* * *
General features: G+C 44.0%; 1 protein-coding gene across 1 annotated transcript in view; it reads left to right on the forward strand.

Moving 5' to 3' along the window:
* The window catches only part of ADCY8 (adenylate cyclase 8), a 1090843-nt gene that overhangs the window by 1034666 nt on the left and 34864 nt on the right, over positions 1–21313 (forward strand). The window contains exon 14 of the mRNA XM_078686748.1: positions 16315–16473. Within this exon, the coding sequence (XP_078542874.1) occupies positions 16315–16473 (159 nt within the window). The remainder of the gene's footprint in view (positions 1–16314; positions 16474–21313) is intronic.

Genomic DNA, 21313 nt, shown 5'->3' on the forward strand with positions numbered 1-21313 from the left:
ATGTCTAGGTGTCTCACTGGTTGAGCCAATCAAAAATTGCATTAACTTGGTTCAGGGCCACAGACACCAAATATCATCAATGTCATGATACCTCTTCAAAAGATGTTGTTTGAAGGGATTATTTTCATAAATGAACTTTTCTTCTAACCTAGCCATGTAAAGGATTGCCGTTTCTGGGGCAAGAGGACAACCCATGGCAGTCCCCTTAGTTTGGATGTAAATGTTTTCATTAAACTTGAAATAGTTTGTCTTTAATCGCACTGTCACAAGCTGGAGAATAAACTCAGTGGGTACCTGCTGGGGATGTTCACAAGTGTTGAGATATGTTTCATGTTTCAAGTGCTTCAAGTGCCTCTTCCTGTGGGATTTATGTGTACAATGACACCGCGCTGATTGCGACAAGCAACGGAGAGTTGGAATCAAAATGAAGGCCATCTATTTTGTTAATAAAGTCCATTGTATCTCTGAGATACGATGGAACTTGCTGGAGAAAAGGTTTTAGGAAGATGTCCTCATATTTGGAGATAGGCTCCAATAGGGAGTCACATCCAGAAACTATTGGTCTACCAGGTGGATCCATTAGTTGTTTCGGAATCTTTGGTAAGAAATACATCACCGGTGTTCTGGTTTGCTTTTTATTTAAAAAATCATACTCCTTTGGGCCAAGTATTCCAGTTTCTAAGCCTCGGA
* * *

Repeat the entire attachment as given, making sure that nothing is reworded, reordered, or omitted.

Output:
General features: G+C 44.0%; 1 protein-coding gene across 1 annotated transcript in view; it reads left to right on the forward strand.

Moving 5' to 3' along the window:
* The window catches only part of ADCY8 (adenylate cyclase 8), a 1090843-nt gene that overhangs the window by 1034666 nt on the left and 34864 nt on the right, over positions 1–21313 (forward strand). The window contains exon 14 of the mRNA XM_078686748.1: positions 16315–16473. Within this exon, the coding sequence (XP_078542874.1) occupies positions 16315–16473 (159 nt within the window). The remainder of the gene's footprint in view (positions 1–16314; positions 16474–21313) is intronic.

Genomic DNA, 21313 nt, shown 5'->3' on the forward strand with positions numbered 1-21313 from the left:
ATGTCTAGGTGTCTCACTGGTTGAGCCAATCAAAAATTGCATTAACTTGGTTCAGGGCCACAGACACCAAATATCATCAATGTCATGATACCTCTTCAAAAGATGTTGTTTGAAGGGATTATTTTCATAAATGAACTTTTCTTCTAACCTAGCCATGTAAAGGATTGCCGTTTCTGGGGCAAGAGGACAACCCATGGCAGTCCCCTTAGTTTGGATGTAAATGTTTTCATTAAACTTGAAATAGTTTGTCTTTAATCGCACTGTCACAAGCTGGAGAATAAACTCAGTGGGTACCTGCTGGGGATGTTCACAAGTGTTGAGATATGTTTCATGTTTCAAGTGCTTCAAGTGCCTCTTCCTGTGGGATTTATGTGTACAATGACACCGCGCTGATTGCGACAAGCAACGGAGAGTTGGAATCAAAATGAAGGCCATCTATTTTGTTAATAAAGTCCATTGTATCTCTGAGATACGATGGAACTTGCTGGAGAAAAGGTTTTAGGAAGATGTCCTCATATTTGGAGATAGGCTCCAATAGGGAGTCACATCCAGAAACTATTGGTCTACCAGGTGGATCCATTAGTTGTTTCGGAATCTTTGGTAAGAAATACATCACCGGTGTTCTGGTTTGCTTTTTATTTAAAAAATCATACTCCTTTGGGCCAAGTATTCCAGTTTCTAAGCCTCGGA